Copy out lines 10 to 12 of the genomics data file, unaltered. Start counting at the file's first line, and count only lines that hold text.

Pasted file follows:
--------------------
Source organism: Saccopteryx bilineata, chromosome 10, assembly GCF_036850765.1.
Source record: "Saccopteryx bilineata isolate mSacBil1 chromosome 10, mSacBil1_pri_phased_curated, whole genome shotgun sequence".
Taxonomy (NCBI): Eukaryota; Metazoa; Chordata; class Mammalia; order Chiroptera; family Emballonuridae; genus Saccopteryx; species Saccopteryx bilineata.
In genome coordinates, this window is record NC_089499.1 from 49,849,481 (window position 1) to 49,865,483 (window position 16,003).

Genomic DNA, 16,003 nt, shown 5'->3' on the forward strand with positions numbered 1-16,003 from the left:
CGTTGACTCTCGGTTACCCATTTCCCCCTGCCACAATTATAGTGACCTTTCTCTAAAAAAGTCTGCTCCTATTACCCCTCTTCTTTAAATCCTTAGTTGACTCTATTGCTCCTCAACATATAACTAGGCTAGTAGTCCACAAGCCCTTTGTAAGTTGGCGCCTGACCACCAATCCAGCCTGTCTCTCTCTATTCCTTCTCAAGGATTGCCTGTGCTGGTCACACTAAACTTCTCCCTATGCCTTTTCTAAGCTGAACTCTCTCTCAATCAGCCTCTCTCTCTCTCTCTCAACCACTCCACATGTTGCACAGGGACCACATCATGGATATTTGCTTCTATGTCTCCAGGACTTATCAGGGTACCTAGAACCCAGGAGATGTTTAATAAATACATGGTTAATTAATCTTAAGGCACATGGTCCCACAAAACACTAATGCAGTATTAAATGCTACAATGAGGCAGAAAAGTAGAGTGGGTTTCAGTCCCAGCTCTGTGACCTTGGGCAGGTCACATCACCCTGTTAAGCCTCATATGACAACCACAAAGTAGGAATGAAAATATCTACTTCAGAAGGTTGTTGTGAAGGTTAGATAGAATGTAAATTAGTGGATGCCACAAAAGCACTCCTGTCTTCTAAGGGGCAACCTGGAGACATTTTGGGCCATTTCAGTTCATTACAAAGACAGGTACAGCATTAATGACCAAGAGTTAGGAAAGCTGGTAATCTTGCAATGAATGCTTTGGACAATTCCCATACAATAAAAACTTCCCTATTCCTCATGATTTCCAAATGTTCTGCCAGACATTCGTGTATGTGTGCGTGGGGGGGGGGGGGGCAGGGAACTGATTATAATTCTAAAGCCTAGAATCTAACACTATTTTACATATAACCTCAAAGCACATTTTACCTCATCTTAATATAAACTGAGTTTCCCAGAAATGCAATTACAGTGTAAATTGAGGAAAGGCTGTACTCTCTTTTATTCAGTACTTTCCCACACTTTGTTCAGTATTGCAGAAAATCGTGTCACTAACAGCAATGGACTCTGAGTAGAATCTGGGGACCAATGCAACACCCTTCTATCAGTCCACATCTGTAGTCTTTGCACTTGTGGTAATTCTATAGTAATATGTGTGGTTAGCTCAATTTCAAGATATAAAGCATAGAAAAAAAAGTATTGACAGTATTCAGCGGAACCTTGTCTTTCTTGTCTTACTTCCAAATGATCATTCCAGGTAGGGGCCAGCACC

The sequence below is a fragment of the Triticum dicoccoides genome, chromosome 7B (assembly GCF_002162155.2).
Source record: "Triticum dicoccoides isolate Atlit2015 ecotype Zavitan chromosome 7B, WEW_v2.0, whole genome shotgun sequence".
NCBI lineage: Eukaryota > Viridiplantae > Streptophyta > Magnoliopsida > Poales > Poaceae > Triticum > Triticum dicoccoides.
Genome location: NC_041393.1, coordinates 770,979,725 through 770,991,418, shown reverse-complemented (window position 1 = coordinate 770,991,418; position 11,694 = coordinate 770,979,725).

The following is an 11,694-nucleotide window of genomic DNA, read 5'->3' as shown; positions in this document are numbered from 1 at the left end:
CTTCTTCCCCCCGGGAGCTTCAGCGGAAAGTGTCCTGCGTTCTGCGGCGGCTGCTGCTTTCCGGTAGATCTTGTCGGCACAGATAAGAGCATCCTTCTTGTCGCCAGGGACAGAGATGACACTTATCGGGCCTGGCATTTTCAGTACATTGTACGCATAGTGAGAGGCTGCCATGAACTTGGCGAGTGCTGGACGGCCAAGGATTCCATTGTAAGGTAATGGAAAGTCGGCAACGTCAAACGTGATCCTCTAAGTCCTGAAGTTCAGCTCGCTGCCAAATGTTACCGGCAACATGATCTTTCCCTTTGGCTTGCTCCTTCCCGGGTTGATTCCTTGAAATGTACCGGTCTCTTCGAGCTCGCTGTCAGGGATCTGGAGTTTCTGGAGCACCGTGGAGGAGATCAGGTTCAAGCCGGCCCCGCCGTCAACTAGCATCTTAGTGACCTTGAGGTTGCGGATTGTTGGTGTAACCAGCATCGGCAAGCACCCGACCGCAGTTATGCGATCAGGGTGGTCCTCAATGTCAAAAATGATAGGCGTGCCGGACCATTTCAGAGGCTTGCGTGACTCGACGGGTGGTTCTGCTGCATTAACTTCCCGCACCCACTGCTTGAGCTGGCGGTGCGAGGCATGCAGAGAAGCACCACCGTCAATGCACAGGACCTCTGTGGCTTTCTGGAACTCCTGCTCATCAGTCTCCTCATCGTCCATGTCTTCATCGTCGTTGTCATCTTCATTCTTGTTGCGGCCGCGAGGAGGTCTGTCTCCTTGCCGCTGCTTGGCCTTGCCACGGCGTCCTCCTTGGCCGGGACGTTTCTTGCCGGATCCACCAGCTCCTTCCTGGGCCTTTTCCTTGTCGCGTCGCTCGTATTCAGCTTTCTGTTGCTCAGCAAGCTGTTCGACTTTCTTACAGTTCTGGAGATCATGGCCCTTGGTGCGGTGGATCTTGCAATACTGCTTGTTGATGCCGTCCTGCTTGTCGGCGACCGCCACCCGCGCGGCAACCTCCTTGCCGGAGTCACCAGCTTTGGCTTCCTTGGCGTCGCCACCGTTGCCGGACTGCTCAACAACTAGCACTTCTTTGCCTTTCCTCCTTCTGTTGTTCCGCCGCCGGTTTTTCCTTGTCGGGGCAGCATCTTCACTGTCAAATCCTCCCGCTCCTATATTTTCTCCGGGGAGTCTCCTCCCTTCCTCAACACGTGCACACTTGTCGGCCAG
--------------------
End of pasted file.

Genome location: NC_041393.1, coordinates 770,979,725 through 770,991,418, shown reverse-complemented (window position 1 = coordinate 770,991,418; position 11,694 = coordinate 770,979,725).

The following is an 11,694-nucleotide window of genomic DNA, read 5'->3' as shown; positions in this document are numbered from 1 at the left end:
CTTCTTCCCCCCGGGAGCTTCAGCGGAAAGTGTCCTGCGTTCTGCGGCGGCTGCTGCTTTCCGGTAGATCTTGTCGGCACAGATAAGAGCATCCTTCTTGTCGCCAGGGACAGAGATGACACTTATCGGGCCTGGCATTTTCAGTACATTGTACGCATAGTGAGAGGCTGCCATGAACTTGGCGAGTGCTGGACGGCCAAGGATTCCATTGTAAGGTAATGGAAAGTCGGCAACGTCAAACGTGATCCTCTAAGTCCTGAAGTTCAGCTCGCTGCCAAATGTTACCGGCAACATGATCTTTCCCTTTGGCTTGCTCCTTCCCGGGTTGATTCCTTGAAATGTACCGGTCTCTTCGAGCTCGCTGTCAGGGATCTGGAGTTTCTGGAGCACCGTGGAGGAGATCAGGTTCAAGCCGGCCCCGCCGTCAACTAGCATCTTAGTGACCTTGAGGTTGCGGATTGTTGGTGTAACCAGCATCGGCAAGCACCCGACCGCAGTTATGCGATCAGGGTGGTCCTCAATGTCAAAAATGATAGGCGTGCCGGACCATTTCAGAGGCTTGCGTGACTCGACGGGTGGTTCTGCTGCATTAACTTCCCGCACCCACTGCTTGAGCTGGCGGTGCGAGGCATGCAGAGAAGCACCACCGTCAATGCACAGGACCTCTGTGGCTTTCTGGAACTCCTGCTCATCAGTCTCCTCATCGTCCATGTCTTCATCGTCGTTGTCATCTTCATTCTTGTTGCGGCCGCGAGGAGGTCTGTCTCCTTGCCGCTGCTTGGCCTTGCCACGGCGTCCTCCTTGGCCGGGACGTTTCTTGCCGGATCCACCAGCTCCTTCCTGGGCCTTTTCCTTGTCGCGTCGCTCGTATTCAGCTTTCTGTTGCTCAGCAAGCTGTTCGACTTTCTTACAGTTCTGGAGATCATGGCCCTTGGTGCGGTGGATCTTGCAATACTGCTTGTTGATGCCGTCCTGCTTGTCGGCGACCGCCACCCGCGCGGCAACCTCCTTGCCGGAGTCACCAGCTTTGGCTTCCTTGGCGTCGCCACCGTTGCCGGACTGCTCAACAACTAGCACTTCTTTGCCTTTCCTCCTTCTGTTGTTCCGCCGCCGGTTTTTCCTTGTCGGGGCAGCATCTTCACTGTCAAATCCTCCCGCTCCTATATTTTCTCCGGGGAGTCTCCTCCCTTCCTCAACACGTGCACACTTGTCGGCCAG